M2005.35.2.1-2 | Snowshoe moccasin
Anonyme - Anonymous
1966-1970, 20th century
Leather, metal eyelets, synthetic fibre, cotton thread, tape (laces), plastic
23.5 x 8.6 x 28 cm
Gift of Mme Lise et Mme Andrée Mercier
© McCord Museum
Keywords: Moccasins (230)
Keys to History
With the adaptation of the Huron-Wendat to the new living conditions resulting from urbanization, society at large unfortunately assumed that their acculturation was a fait accompli. At the same time, the Huron-Wendat language was disappearing. The turning point proved to be their craftwork; from subsistence hunters, the Huron-Wendat had become a people living increasingly by industrial production. In 1879, Paul Picard and his nephew, Philippe Vincent, signed major contracts with the Commissariat de Québec. An article in L'Opinion publique for April-May 1879 noted that the contracts were for "providing snowshoes, shoes, mittens, tobagons (sic) and Indian sleds to the soldiers, who benefit greatly from them."
By about 1950, machines had replaced the work done by hand. That is how "soft shoes" for snowshoes, into which was inserted a felt liner, began being produced by machine in the factory of Maurice Bastien, who gained international fame for this product.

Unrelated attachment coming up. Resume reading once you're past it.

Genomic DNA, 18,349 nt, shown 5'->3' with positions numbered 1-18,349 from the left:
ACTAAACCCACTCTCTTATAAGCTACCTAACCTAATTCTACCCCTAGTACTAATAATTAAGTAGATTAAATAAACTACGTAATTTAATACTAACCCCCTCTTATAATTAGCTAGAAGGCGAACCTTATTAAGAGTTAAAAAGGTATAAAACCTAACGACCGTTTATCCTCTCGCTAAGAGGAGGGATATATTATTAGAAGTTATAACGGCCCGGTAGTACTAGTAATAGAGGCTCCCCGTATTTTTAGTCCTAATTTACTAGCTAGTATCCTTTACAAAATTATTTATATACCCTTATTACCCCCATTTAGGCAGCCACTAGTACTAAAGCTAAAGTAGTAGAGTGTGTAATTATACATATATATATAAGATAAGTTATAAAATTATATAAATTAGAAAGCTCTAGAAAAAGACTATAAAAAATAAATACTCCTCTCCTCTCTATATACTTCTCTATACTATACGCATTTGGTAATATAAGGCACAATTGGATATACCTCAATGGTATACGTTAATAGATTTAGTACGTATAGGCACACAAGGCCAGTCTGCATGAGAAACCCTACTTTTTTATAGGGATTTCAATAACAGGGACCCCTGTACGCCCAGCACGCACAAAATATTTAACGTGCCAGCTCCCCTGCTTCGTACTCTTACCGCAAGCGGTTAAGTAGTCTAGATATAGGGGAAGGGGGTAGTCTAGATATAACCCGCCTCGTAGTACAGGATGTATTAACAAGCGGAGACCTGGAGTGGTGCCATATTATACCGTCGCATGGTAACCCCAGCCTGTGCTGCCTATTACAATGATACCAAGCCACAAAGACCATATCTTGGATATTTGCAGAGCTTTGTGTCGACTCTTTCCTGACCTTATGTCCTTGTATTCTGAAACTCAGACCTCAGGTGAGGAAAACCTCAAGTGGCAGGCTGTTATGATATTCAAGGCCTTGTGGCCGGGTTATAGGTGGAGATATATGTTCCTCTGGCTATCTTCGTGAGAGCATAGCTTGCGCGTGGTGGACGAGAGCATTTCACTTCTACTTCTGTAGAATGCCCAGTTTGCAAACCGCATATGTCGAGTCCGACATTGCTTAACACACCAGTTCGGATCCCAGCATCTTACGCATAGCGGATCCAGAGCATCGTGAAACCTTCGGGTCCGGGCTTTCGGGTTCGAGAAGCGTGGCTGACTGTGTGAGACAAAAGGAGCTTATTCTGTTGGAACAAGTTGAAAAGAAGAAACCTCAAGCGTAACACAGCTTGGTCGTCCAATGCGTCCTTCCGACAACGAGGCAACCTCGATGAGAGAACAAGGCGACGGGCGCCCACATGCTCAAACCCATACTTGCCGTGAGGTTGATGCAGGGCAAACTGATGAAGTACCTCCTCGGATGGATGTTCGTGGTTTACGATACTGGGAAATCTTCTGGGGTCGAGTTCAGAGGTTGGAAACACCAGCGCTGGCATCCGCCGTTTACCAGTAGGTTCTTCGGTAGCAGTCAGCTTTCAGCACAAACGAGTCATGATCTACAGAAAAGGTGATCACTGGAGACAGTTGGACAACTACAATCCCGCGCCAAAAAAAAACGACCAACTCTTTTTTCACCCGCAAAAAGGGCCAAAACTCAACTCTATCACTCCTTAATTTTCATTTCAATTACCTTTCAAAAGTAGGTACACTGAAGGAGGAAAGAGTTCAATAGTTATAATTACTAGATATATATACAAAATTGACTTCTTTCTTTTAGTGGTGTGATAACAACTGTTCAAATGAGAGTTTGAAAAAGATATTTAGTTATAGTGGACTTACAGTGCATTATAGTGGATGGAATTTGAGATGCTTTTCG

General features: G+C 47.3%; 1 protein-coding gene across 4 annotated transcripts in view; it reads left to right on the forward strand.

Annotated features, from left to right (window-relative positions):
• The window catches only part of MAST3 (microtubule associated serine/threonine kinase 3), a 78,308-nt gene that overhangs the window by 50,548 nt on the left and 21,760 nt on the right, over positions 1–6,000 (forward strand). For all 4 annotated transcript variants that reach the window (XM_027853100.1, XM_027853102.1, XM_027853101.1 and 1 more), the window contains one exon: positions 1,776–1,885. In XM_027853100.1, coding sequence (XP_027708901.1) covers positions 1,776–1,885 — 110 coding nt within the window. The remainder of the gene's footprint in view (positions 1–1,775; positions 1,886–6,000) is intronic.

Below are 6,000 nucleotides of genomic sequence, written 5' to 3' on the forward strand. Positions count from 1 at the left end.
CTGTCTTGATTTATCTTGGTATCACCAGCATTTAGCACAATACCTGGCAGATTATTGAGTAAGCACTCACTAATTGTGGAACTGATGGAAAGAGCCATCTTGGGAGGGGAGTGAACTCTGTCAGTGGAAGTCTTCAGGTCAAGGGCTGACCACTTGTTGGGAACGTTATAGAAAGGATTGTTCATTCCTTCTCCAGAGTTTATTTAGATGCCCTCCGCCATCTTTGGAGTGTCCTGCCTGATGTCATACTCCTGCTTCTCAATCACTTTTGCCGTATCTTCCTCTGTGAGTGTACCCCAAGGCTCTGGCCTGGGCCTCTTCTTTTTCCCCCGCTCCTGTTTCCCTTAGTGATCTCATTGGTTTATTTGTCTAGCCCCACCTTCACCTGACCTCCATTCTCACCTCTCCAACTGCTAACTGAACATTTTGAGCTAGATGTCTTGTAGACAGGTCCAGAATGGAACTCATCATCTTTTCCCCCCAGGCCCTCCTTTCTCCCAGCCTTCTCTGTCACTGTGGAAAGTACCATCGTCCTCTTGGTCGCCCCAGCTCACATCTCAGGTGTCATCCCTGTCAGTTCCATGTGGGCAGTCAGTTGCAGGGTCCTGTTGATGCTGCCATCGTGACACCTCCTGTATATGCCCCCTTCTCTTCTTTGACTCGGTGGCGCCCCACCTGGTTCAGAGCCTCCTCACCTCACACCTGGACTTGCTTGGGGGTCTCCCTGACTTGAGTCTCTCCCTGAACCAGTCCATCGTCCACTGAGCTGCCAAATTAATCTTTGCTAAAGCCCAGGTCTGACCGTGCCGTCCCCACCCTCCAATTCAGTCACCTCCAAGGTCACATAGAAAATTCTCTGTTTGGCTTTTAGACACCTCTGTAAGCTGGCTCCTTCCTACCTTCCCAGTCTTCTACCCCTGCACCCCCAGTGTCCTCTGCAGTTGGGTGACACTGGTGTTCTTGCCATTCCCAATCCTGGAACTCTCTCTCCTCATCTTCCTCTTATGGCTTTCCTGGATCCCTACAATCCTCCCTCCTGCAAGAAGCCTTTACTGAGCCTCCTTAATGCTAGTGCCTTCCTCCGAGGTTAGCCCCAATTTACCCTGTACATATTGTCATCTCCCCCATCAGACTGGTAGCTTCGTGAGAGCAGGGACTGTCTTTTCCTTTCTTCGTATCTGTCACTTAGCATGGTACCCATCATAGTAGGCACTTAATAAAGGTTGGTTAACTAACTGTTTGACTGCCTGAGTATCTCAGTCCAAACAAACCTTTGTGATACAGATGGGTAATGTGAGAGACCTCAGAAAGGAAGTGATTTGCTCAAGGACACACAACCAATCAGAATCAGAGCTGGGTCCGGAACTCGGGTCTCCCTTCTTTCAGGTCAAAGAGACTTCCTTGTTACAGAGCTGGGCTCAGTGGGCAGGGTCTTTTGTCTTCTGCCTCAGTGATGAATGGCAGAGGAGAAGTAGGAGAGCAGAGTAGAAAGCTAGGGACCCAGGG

According to Rolland P. Sioui, these "soft shoes" or snowshoe moccasins were made industrially using split horsehide. Special machines split the leather in two layers. The upper part of the moccasin was made with the inside layer of the leather, while the foot was made with the outside layer, which was a little tougher.
This product was made in Wendake for sale and export.
These "soft shoes" for snowshoes were introduced to the market during the Second World War.
These "soft shoes" were made by Maurice Bastien, a businessman from Wendake and owner of Bastien Brothers, a company that gained international fame. A similar type of footwear was made by Paul Blondeau of Loretteville.